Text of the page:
Hope Means Nevada campaign fights pandemic isolation, anxiety
The local branch of Lady Gaga’s Born This Way Foundation worked with local teens, medical professionals and nonprofits to launch the campaign on Wednesday.
Updated April 22, 2020 - 7:46 pm
Staying home and social distancing protect people who are physically vulnerable during the COVID-19 outbreak, but pandemic precautions may cause problems for Nevadans who live with depression and mental illness.
That’s why the Hope Means Nevada campaign is urging folks to reach out to five friends or family members every day to combat the isolation and anxiety.
The local branch of Lady Gaga’s Born This Way Foundation worked with local teens, medical professionals and nonprofits to launch the campaign on Wednesday with the goal of encouraging as many people as possible to share the #ASK5 tag on social media.
“Research of the Born This Way Foundation tells us that kindness, peer networks and mental health resources matter,” said Maya Smith, the foundation’s executive director.
According to the Nevada Coalition for Suicide Prevention, 1 in 5 Nevadans have suffered from mental illness, and 1 in 5 Nevada teens will harm themselves or seriously consider doing so.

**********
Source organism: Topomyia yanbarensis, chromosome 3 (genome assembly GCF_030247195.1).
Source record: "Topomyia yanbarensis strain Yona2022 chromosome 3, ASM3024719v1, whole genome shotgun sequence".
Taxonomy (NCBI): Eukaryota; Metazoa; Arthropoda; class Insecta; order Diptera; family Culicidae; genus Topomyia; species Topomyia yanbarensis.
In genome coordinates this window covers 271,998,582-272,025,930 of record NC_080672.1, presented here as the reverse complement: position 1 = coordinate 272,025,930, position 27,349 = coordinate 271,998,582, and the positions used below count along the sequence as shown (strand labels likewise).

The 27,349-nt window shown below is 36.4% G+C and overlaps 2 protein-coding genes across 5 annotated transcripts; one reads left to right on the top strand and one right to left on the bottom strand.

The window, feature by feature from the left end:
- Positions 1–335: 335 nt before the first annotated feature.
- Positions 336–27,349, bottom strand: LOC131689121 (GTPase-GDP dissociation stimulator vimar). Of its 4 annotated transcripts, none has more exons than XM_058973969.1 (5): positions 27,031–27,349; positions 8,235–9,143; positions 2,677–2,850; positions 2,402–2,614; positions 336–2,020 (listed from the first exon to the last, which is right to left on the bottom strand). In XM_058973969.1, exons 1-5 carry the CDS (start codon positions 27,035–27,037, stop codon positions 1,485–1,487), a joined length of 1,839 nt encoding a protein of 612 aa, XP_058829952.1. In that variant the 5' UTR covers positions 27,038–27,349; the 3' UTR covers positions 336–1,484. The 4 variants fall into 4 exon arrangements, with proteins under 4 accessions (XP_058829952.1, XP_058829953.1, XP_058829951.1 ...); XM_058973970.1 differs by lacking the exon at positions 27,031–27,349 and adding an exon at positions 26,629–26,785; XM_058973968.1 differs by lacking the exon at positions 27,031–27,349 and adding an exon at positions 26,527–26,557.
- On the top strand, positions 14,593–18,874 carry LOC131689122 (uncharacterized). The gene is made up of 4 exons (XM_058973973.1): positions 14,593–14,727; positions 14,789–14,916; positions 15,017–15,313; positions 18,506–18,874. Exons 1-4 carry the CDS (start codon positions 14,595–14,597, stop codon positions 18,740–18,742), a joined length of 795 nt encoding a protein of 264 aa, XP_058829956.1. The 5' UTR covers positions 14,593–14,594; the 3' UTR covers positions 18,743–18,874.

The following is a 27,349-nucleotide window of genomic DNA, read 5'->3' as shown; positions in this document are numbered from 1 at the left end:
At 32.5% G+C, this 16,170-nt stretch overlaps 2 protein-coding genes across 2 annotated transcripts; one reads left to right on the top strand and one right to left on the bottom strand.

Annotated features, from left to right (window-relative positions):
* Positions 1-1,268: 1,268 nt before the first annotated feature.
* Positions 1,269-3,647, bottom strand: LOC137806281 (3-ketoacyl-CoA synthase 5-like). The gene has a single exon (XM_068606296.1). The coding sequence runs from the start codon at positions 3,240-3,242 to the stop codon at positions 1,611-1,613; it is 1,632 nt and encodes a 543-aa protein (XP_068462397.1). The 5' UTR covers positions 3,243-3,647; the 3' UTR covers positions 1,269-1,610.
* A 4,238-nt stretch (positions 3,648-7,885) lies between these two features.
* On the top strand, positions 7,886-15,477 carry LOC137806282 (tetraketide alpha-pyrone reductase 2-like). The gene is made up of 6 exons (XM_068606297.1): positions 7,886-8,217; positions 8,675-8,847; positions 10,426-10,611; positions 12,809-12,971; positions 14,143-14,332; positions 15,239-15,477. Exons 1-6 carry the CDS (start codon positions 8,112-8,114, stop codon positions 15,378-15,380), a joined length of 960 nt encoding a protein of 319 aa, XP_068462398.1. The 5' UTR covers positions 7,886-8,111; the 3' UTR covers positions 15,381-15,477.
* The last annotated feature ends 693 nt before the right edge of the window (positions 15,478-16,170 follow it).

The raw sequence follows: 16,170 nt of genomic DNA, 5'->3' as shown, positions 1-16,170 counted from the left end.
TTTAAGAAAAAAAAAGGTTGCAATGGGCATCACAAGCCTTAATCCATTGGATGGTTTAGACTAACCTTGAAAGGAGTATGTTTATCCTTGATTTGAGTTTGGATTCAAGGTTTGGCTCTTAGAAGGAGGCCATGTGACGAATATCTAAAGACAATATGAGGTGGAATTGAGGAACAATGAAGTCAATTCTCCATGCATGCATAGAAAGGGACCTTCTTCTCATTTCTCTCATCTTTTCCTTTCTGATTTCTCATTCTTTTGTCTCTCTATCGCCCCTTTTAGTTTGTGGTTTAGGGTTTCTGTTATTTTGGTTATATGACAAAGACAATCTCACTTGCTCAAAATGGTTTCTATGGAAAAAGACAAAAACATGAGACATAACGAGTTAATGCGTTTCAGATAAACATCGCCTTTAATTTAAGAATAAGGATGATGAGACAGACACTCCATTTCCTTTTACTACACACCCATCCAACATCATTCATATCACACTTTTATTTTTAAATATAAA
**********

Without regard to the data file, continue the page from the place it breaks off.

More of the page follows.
In 2019, Nevada had the 11th-highest rate of suicide in the United States. The local groups and leaders behind Hope Means Nevada aim to improve access to local mental health resources and help people extend their support networks with the campaign.
Lauren Edgeworth, a Las Vegas High School student who worked with the campaign, said mental health issues are “just so common among all my friends.”
“I feel that teens today especially just put so much pressure on themselves,” she said.
Dr. Alison Netski of the UNLV School of Medicine said the campaign’s first priority is educating Nevadans, especially teens, about mental health and helping them access resources.
But in the midst of the COVID-19 pandemic, Hope Means Nevada organizers shifted their focus to assist those who may be suffering in silence under the stay-at-home order.
The campaign’s website offers information on spotting signs of depression in friends and loved ones, as well as coping strategies for self-quarantine. Organizers will continue to update the site and social media channels and track the campaign’s effect through the year.
People in crisis can get help through the National Suicide Prevention Lifeline at 1-800-273-8255 or by texting “Home” to 741741.
Contact Max Michor at firstname.lastname@example.org or 702-383-0365. Follow @MaxMichor on Twitter.